Although cycling is commonly associated with big thighs and maybe even a big butt, there are other muscles engaged throughout the pedal stroke. For a rider clipped into pedals, there is an opportunity to engage the hamstrings. By pulling up on the pedals on the backside of the pedal stroke we engage the hamstrings. The … Continue reading How Cycling Uses the Hamstrings
Do your hip flexors hurt when you ride your bike? Hip flexor pain is a common problem with cycling because we flex our hip during every pedal stroke. Let’s look at the muscles that can flex the hip and how they fit into the pedal stroke. We’re going to be using the Gait2392 OpenSim model … Continue reading What Causes Hip Flexor Pain While Cycling?
Biomechanics at the most basic level is pretty simple. There are key movement patterns that exist based on the body’s geometry and every movement is some composition of these movements. This phenomenon allows us to describe the movement of the body based on a few key values. For OpenSim models these values determine the unique … Continue reading Lower Body Movement Patterns
This article is an overview of some of the OpenSim models we use in this blog. The intention is to help you better understand the capacity and limitations of OpenSim modeling. OpenSim is an open source biomechanics software platform for simulation and data analysis for biomechanics. It contains a variety of tools for evaluation of … Continue reading Overview of OpenSim Models
In case you’ve been living under a rock for the past decade, there is a lot of interest in the glutes among cyclists. Nooo, not just pervy dudes, but everyone: coaches, riders, physical therapists and we’re starting to better understand the contribution of the glutes to the strong cyclist. Hopefully, by the end of this … Continue reading How Cycling Uses the Glutes and Hip Extension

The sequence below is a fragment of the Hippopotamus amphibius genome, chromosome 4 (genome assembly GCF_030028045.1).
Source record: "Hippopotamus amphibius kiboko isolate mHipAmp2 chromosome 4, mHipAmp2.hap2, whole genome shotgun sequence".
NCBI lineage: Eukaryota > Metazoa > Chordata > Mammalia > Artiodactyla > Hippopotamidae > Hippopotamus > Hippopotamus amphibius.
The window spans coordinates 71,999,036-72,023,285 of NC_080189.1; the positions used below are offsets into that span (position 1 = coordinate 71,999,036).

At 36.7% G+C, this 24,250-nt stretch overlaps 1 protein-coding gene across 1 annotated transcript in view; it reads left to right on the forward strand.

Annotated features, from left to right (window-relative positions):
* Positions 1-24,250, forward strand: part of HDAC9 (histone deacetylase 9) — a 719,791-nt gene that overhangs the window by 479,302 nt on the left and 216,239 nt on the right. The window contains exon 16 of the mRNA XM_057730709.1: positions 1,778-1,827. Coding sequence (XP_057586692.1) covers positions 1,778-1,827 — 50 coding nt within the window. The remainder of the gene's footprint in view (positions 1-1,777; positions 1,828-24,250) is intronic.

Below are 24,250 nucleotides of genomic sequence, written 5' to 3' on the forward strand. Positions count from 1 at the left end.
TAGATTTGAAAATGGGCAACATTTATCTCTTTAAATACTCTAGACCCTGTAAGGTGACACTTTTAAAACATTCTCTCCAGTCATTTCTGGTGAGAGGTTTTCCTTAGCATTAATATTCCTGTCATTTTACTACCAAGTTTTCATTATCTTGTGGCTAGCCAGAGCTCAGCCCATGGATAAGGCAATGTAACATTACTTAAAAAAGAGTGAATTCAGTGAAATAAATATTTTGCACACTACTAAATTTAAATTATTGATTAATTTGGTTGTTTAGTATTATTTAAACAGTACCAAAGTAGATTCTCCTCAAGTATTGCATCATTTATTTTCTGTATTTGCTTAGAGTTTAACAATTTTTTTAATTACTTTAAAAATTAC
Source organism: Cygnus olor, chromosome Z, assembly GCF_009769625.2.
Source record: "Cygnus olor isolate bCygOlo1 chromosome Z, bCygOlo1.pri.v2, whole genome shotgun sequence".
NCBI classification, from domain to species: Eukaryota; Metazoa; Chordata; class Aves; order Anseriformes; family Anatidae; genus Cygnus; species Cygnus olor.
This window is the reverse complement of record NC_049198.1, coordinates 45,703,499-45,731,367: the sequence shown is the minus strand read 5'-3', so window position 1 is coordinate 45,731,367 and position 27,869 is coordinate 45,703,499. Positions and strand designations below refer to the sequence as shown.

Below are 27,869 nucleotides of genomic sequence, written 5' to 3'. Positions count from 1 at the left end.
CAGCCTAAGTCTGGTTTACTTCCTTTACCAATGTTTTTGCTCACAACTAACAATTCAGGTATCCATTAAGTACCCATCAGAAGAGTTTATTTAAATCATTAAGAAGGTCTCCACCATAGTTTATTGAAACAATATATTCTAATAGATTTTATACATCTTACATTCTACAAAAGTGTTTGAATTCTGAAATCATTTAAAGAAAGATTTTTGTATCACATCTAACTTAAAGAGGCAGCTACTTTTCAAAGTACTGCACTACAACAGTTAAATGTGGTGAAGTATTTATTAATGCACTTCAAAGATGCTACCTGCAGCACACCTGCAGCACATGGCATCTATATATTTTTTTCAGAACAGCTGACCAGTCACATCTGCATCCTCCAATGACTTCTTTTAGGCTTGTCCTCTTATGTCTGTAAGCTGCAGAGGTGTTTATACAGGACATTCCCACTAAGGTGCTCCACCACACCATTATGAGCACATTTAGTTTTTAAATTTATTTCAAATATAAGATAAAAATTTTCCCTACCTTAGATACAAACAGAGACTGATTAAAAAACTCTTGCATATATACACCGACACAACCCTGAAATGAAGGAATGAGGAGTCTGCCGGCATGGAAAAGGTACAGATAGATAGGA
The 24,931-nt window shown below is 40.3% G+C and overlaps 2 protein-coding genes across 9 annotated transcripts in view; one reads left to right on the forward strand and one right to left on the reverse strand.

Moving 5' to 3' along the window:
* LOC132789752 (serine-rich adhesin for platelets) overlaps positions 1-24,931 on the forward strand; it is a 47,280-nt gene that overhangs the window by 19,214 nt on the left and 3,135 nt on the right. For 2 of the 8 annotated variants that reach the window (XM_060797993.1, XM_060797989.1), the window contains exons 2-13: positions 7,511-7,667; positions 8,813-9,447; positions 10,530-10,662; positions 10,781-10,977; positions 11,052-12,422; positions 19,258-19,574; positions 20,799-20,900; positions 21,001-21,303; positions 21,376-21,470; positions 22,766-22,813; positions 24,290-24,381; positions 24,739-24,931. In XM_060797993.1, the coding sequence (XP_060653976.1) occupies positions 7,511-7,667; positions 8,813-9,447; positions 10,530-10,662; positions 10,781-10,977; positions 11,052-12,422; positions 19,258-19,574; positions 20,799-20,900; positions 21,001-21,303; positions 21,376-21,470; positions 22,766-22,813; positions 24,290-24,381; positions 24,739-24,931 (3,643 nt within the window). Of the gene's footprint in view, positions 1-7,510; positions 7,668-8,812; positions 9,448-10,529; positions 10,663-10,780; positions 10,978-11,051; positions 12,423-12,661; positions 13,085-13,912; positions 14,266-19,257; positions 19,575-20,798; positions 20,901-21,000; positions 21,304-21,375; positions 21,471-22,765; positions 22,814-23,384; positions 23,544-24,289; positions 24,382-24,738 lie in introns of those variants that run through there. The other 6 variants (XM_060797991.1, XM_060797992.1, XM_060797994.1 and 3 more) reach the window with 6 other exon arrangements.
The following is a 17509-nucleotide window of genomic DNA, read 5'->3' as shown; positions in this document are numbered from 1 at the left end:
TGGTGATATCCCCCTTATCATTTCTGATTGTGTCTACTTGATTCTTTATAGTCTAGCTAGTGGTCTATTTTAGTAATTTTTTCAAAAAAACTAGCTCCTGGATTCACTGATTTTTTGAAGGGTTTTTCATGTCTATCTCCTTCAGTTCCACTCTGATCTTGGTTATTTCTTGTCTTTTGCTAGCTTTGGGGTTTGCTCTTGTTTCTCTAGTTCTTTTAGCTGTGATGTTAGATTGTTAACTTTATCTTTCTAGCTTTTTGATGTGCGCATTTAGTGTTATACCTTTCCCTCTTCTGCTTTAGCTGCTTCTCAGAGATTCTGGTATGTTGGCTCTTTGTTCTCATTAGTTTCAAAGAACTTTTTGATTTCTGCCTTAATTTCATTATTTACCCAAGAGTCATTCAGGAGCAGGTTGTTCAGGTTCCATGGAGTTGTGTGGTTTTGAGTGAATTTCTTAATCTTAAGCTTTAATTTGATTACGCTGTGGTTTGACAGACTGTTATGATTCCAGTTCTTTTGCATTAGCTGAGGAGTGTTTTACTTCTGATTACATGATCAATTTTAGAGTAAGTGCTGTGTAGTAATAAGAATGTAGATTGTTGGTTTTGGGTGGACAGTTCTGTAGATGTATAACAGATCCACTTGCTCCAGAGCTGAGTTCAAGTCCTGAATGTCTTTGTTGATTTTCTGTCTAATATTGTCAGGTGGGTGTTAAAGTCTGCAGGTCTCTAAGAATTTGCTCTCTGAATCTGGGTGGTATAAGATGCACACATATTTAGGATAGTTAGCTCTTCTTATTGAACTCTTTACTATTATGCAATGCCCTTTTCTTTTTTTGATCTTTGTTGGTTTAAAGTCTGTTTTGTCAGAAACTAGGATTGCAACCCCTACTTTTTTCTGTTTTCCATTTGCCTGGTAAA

Knee to chest mobility is the most important mobility characteristic of a cyclist. Most cyclists struggle to maintain mobility in this domain and slowly become weaker and less flexible. Let’s look at what knee to chest mobility is and why it’s important. What is knee to chest mobility? Knee to chest mobility is the ability … Continue reading Knee to Chest Mobility
Two interesting studies attempted to understand the relationship between power output or cadence and the origin of that power in the body. The first study, “Joint-Specific Power-Pedaling Rate Relationship During Maximal Cycling” by McDaniel and colleagues looks at three second maximal efforts at cadences of 60, 90, 120, 150, 180. Using a few kinematic and … Continue reading Does Power Output or Cadence Affect Muscle Recruitment Patterns?
Do you get groin pain while cycling? It’s most likely related to your adductors. Let’s have a look at some of the muscles involved and their contribution to the pedal stroke. We’re be using the Gait2392 OpenSim model for the images. Muscles That Can Cause Groin Pain The muscles of most interest to us are … Continue reading How Cycling Can Cause Groin Pain (Adductor Pain)
Go to any amateur bike race and look around at the riders. How many of them are hunched over in the upper back? The technical term for this spinal alignment is thoracic kyphosis. Some causes of thoracic kyphosis include tight pectoral muscles, tight lower back and glutes, or a tight neck. Cyclists tend to get … Continue reading The Hunchback Cyclist